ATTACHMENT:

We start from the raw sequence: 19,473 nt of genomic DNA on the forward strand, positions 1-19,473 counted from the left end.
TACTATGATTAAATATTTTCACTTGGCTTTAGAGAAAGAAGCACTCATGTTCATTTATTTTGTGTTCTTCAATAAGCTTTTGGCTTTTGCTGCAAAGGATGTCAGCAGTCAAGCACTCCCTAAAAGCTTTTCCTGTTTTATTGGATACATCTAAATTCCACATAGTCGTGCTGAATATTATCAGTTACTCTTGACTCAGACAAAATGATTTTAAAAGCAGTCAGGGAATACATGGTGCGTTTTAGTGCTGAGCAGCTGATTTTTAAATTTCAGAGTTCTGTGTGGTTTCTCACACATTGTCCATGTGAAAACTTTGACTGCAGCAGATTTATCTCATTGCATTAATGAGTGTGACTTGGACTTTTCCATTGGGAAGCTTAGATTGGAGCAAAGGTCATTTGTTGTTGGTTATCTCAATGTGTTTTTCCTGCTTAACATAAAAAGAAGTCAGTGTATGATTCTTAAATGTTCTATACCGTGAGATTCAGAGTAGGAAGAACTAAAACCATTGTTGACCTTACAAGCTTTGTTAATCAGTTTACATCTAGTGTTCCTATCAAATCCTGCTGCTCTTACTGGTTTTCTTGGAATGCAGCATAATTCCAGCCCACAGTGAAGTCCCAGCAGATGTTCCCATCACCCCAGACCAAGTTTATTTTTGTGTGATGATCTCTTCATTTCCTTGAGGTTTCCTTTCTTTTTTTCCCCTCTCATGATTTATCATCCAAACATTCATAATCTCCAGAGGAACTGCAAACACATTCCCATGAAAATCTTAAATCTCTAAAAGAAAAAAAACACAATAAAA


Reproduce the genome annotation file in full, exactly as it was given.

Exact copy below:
We start from the raw sequence: 19,473 nt of genomic DNA on the forward strand, positions 1-19,473 counted from the left end.
TACTATGATTAAATATTTTCACTTGGCTTTAGAGAAAGAAGCACTCATGTTCATTTATTTTGTGTTCTTCAATAAGCTTTTGGCTTTTGCTGCAAAGGATGTCAGCAGTCAAGCACTCCCTAAAAGCTTTTCCTGTTTTATTGGATACATCTAAATTCCACATAGTCGTGCTGAATATTATCAGTTACTCTTGACTCAGACAAAATGATTTTAAAAGCAGTCAGGGAATACATGGTGCGTTTTAGTGCTGAGCAGCTGATTTTTAAATTTCAGAGTTCTGTGTGGTTTCTCACACATTGTCCATGTGAAAACTTTGACTGCAGCAGATTTATCTCATTGCATTAATGAGTGTGACTTGGACTTTTCCATTGGGAAGCTTAGATTGGAGCAAAGGTCATTTGTTGTTGGTTATCTCAATGTGTTTTTCCTGCTTAACATAAAAAGAAGTCAGTGTATGATTCTTAAATGTTCTATACCGTGAGATTCAGAGTAGGAAGAACTAAAACCATTGTTGACCTTACAAGCTTTGTTAATCAGTTTACATCTAGTGTTCCTATCAAATCCTGCTGCTCTTACTGGTTTTCTTGGAATGCAGCATAATTCCAGCCCACAGTGAAGTCCCAGCAGATGTTCCCATCACCCCAGACCAAGTTTATTTTTGTGTGATGATCTCTTCATTTCCTTGAGGTTTCCTTTCTTTTTTTCCCCTCTCATGATTTATCATCCAAACATTCATAATCTCCAGAGGAACTGCAAACACATTCCCATGAAAATCTTAAATCTCTAAAAGAAAAAAAACACAATAAAA